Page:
Client presented with what appeared to be chronic medial epicondylitis. Subjective pain scale at the site of maximal tenderness was a 7 out of 10 (close to the site of the medial epicondyle of the humerus), and objective range of motion and muscle testing were consistent with the findings of medial epicondylitis.
Testing consisted of Active, Passive and Resisted flexion and extension at the elbow joint, along with wrist flexion, extension, ulnar and radial deviation.
To eliminate any secondary or contributing factors the shoulder range of motion testing was also completed.
Muscle testing involved looking for increased symptoms of pain and weakness in both the wrist flexor and extensor groups.
Typical symptoms of injury:
Pain and tenderness. Usually felt on the inner side of the elbow. Pain sometimes extends along the inner side of your forearm and typically increases such as receptive flexion and extension. Numbness or tingling sensations might radiate into one or more fingers.
The elbow joint may feel stiff and on testing there may be weakness in the hands and wrist.
As this injury was now three months old and had gradually been getting worse, treatment started with manual massage to the forearm region, to include massage to the wrist flexor and extensor groups, along with massage into the hand, and upper arm, to include the deltoid, triceps and biceps. Massage identified several areas of hypertonic (tight) areas along with several trigger point. As the forearm region was quite sensitive, Needles were the preferred use for helping to reduce the activation of the trigger points and muscle tension.
Needles were inserted primarily into active trigger points on the flexor carpi radialis and the pronator teres, along with wider areas within the flexor and extensor group. As the client had good muscle tone and was of overall good health, medium sized needles were used.
In addition, further points in the deltoids and triceps were treated with needle application.
The needles were left for a few minutes, before any activation occurred, as all needles were felt by the client on insertion. Whilst they were left, massage was applied to the non-injured side, as often tension is found in both arms. Whilst massage was continuing, on the non-injured arms, the needles on the injured side were activated every few minutes after feedback has been assessed. Activation methods included: flicking, turning and peppering techniques.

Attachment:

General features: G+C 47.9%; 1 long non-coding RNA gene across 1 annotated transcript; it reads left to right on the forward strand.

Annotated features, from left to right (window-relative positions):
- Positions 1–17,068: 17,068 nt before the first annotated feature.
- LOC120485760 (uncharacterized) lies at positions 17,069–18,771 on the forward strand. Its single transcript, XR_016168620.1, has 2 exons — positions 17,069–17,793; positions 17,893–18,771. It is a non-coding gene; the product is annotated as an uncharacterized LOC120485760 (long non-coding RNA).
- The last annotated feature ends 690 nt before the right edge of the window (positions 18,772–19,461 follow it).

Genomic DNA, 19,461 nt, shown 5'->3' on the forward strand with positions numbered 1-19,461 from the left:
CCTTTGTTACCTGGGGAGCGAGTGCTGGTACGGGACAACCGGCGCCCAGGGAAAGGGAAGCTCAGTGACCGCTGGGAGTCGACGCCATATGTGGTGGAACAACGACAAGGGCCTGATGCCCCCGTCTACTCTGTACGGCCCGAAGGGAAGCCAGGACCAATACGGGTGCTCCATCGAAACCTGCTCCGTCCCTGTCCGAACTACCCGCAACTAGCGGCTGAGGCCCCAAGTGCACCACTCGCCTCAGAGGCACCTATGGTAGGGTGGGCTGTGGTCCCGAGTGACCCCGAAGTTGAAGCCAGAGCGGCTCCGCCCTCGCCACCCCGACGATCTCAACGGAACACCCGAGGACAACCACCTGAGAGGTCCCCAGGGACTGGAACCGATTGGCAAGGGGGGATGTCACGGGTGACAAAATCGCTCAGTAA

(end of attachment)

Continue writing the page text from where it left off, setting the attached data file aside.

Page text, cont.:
After the needles were removed, the area was re-assessed through palpation, and followed by connective tissue release, prior to finishing with further effleurage to the full arm.
Kinesiology Taping is a great way to finish this type of treatment, as it can help with continued pain relief and maximise circulation to the area. However as this was treatment one, this was postponed to treatment two, so that the effects of massage and needling could be assessed.
Post treatment testing identified a reduction in pain scale from 7 to 4 out of 10, and pain free range of motion at both the elbow and the wrist increased, which were all promising signs after just one treatment.
Home care activities:
Home care activites to help to maximise on the benefits of the treatment provided. This included the recommendation on contrast therapy through the application of hot and cold packs (2-minute swap between hot and then cold pack), twice a day for 10 – 20 minutes. Contrast therapy is useful as it can help with main management, increasing local circulation to the injury site, and reducing muscle tension through the blood shunting effect. Active rest from any aggravating factors was advised along with, wrist flexor and extensor stretches to be complete daily and held for about 15 seconds plus.
By Dawn Morse BSc, PGCE, MSc,
Dawn is a sports science and therapy lecturer and the director of Core Elements Training. Core Elements Training offers a range of accredited qualifications and short courses, including Level 3 & 4 Sports and Remedial massage therapy, Level 5 Diploma in Sports and Clinical Therapy and CPD short courses such as Dry Needling, Dry Cupping, Manual Therapy, Electrotherapy and Rehabilitation. To find out more about Core Elements accredited CPD short course in Dry Needling please visit the course page by Clicking Here.